Written by: Rachel Antony
From the BC fires to our new Governor General here's what everyone's talking about this week.
1. BC Fires
Things are looking dire in British Columbia as the wildfires are still spreading and with forecasted winds this weekend, the fires could hit new areas of the province. Even though there are thunderstorms predicted for the evening, the winds will counteract any positive impact that could have had on the fires. There was a break in the weather on Wednesday, giving crews a chance to bring down the number of fires from 220 to 183, but that number could go back up this weekend. Since last Friday more than 14,000 people have been forced to evacuate their homes and thousands more have been warned to be ready in case they have to leave at a moment's notice.
2. Omar Khadr's Settlement
A judge has denied the request for a freeze to be placed on Omar Khadr's $10.5 million settlement. There was not enough evidence to justify the freeze. Lawyers for the widow of a U.S. soldier killed in Afghanistan, and another injured U.S. soldier were hoping to have the settlement paid to them instead of Khadr - in 2015 they won a $134 million default civil judgment against him. Ottawa offered the former child soldier a compensation package because of Canada's involvement in unjust and unlawful treatment against him while detained in the U.S. military prison at Guantanamo Bay. Although Canada's rules are pretty liberal, getting the same ruling as the $134 million settlement in Utah recognized here in Canada will be a tough battle. A court date has not been set.
3. Canada's New Governor General
Julie Payette will be appointed Canada's next Governor General by PM Justin Trudeau. The former astronaut comes from Quebec and fits the traditional francophone requirement for the position; the rest of Quebec is thrilled to have her serve the high-ranked position. Social media was actually just as pleased with the appointment, applauding Trudeau for his nomination. Not only did she spend 611 hours in space aboard the space shuttle Discovery in 1999 and Endeavor in 2009, she also speaks four other languages and is a licensed pilot. The Prime Minister has already informed the Queen of Mr. Johnston's replacement.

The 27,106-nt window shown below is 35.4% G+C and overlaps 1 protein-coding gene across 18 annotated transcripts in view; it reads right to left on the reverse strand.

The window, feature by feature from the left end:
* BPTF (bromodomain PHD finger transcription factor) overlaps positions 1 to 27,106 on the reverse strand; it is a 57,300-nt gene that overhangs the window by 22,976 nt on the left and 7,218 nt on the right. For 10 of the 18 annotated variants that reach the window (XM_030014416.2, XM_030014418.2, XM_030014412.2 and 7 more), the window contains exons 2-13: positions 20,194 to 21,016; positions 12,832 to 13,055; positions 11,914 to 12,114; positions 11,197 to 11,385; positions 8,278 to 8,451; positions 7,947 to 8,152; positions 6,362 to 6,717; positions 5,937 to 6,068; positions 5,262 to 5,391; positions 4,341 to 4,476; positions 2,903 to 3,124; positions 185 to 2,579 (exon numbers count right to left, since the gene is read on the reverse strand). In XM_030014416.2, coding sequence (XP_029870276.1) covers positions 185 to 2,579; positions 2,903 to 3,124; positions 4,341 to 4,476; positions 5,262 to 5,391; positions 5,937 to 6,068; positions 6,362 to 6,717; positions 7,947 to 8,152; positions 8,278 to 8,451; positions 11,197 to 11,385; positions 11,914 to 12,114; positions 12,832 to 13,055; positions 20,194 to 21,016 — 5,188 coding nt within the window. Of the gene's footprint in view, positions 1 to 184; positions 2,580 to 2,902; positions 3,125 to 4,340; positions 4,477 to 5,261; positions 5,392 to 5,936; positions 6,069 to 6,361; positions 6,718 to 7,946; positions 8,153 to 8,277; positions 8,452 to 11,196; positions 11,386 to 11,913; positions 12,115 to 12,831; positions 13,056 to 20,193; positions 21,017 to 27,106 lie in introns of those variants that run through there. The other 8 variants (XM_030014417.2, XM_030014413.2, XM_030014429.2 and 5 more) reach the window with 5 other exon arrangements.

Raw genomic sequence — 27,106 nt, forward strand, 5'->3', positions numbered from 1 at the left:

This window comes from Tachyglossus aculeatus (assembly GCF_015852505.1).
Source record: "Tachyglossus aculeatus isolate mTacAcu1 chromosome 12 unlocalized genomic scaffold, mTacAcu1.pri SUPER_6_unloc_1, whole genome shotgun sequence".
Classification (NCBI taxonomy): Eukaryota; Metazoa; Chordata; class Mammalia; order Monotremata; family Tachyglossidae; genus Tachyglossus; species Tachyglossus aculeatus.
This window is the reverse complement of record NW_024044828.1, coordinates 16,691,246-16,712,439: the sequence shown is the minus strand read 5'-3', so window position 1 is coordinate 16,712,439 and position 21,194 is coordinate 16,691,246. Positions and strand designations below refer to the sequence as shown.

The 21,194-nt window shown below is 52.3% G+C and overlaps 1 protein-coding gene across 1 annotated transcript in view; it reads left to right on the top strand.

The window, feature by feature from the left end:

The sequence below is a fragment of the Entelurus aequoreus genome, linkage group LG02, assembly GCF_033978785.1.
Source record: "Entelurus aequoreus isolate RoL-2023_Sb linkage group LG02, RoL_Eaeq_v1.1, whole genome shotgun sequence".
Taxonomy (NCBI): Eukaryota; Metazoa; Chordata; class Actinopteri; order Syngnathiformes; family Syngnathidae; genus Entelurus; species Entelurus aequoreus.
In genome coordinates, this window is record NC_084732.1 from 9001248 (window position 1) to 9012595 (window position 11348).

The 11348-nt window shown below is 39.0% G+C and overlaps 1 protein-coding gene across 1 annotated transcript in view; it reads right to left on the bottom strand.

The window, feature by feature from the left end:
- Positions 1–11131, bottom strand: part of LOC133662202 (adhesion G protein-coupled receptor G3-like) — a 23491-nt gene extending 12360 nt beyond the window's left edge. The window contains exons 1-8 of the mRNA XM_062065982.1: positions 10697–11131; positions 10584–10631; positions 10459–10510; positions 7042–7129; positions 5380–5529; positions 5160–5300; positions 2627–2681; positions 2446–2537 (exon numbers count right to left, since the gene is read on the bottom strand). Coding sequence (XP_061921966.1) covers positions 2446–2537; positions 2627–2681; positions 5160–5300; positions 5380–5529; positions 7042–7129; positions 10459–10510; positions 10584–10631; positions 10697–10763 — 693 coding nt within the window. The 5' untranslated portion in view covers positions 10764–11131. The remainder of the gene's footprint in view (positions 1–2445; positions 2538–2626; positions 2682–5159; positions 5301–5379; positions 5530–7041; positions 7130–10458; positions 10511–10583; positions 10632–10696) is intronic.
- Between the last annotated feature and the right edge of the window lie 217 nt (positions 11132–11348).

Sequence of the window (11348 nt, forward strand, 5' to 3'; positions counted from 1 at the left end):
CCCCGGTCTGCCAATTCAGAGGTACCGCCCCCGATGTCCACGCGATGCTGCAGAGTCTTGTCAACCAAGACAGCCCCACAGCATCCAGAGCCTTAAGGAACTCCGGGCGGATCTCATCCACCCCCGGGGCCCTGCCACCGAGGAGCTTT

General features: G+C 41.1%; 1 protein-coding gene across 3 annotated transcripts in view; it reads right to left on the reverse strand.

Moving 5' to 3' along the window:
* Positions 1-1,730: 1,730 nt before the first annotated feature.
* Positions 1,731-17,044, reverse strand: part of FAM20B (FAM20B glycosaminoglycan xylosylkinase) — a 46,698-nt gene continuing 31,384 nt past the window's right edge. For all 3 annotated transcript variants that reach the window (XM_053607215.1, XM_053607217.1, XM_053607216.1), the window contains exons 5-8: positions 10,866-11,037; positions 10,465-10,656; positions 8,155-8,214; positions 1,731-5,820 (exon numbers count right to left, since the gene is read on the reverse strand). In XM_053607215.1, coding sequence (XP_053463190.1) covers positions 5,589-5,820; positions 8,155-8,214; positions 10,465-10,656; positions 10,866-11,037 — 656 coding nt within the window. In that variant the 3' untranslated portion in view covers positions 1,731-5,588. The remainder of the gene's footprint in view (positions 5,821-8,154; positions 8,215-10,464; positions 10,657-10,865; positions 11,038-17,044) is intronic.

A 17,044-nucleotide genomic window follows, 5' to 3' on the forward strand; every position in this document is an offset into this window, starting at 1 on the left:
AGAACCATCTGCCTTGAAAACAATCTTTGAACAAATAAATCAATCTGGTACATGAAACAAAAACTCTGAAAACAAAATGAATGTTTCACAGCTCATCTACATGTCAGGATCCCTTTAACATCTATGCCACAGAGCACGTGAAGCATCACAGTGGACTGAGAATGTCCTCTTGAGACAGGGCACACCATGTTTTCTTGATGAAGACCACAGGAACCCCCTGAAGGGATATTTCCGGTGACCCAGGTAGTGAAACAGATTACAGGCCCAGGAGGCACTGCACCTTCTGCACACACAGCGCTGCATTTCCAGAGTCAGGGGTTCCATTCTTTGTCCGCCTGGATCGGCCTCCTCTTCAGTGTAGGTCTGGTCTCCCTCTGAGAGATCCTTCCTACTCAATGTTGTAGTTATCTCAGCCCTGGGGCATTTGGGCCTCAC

A massive iceberg has just broken off of Antarctica - scientists have said it's as large as Delaware and weighs more than a trillion tons. Scientists have been monitoring the ice shelf and we're expecting the break off for months now. The iceberg, now floating freely, will not impact anyone and any repercussions, if any, won't be felt for years. There hasn't been any link found between this iceberg break and human-induced climate change, scientists are reminding us that this is just a natural event that is expected to happen. However, the ice shelf is now at it's most retreated position ever recorded and the ice shelf will eventually collapse.
5. Interest Rate Increase
The Bank of Canada announced that it is raising its key lending rate from 0.5% to 0.75%. It's the first increase in borrowing costs for Canadians in seven years. They had lowered the interest rate in 2015 to help counteract the falling oil prices, and the governor general says those cuts did their job. Quickly after the announcement, the Canadian dollar increased to 78.06 cents US - the first time since August 2016 that the Canadian dollar has reached past 78 cents. Now that the economy is getting stronger the banks are worried about inflation - increasing borrowing rates will help reduce consumer spending power and hopefully avoid inflation. However, many analysts say it was the wrong move since many Canadians are already over their head in debt and the increase in interest rates could do more harm than good.